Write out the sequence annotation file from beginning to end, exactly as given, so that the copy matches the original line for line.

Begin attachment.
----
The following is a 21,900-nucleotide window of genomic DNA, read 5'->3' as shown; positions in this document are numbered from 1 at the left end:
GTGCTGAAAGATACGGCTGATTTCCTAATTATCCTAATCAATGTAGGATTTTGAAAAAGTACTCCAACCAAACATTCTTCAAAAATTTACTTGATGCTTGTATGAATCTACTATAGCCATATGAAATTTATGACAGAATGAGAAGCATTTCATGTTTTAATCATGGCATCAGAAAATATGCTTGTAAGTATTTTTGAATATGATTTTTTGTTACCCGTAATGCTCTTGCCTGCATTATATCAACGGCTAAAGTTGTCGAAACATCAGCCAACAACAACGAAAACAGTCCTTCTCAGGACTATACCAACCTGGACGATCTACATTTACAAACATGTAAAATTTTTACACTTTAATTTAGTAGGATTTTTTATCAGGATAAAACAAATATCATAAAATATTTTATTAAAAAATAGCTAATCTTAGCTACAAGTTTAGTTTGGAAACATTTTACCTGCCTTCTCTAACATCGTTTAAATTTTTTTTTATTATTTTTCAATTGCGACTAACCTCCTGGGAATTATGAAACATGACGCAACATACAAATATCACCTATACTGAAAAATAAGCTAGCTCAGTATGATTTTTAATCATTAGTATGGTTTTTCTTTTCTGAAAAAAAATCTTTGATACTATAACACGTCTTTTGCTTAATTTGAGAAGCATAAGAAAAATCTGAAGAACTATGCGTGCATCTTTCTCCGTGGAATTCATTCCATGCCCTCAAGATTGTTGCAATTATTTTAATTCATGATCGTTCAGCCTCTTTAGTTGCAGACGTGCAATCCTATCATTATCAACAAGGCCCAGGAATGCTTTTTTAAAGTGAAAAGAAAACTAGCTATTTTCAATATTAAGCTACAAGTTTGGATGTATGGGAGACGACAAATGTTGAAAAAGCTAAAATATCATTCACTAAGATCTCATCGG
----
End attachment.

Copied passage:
The following is a 21,900-nucleotide window of genomic DNA, read 5'->3' as shown; positions in this document are numbered from 1 at the left end:
GTGCTGAAAGATACGGCTGATTTCCTAATTATCCTAATCAATGTAGGATTTTGAAAAAGTACTCCAACCAAACATTCTTCAAAAATTTACTTGATGCTTGTATGAATCTACTATAGCCATATGAAATTTATGACAGAATGAGAAGCATTTCATGTTTTAATCATGGCATCAGAAAATATGCTTGTAAGTATTTTTGAATATGATTTTTTGTTACCCGTAATGCTCTTGCCTGCATTATATCAACGGCTAAAGTTGTCGAAACATCAGCCAACAACAACGAAAACAGTCCTTCTCAGGACTATACCAACCTGGACGATCTACATTTACAAACATGTAAAATTTTTACACTTTAATTTAGTAGGATTTTTTATCAGGATAAAACAAATATCATAAAATATTTTATTAAAAAATAGCTAATCTTAGCTACAAGTTTAGTTTGGAAACATTTTACCTGCCTTCTCTAACATCGTTTAAATTTTTTTTTATTATTTTTCAATTGCGACTAACCTCCTGGGAATTATGAAACATGACGCAACATACAAATATCACCTATACTGAAAAATAAGCTAGCTCAGTATGATTTTTAATCATTAGTATGGTTTTTCTTTTCTGAAAAAAAATCTTTGATACTATAACACGTCTTTTGCTTAATTTGAGAAGCATAAGAAAAATCTGAAGAACTATGCGTGCATCTTTCTCCGTGGAATTCATTCCATGCCCTCAAGATTGTTGCAATTATTTTAATTCATGATCGTTCAGCCTCTTTAGTTGCAGACGTGCAATCCTATCATTATCAACAAGGCCCAGGAATGCTTTTTTAAAGTGAAAAGAAAACTAGCTATTTTCAATATTAAGCTACAAGTTTGGATGTATGGGAGACGACAAATGTTGAAAAAGCTAAAATATCATTCACTAAGATCTCATCGG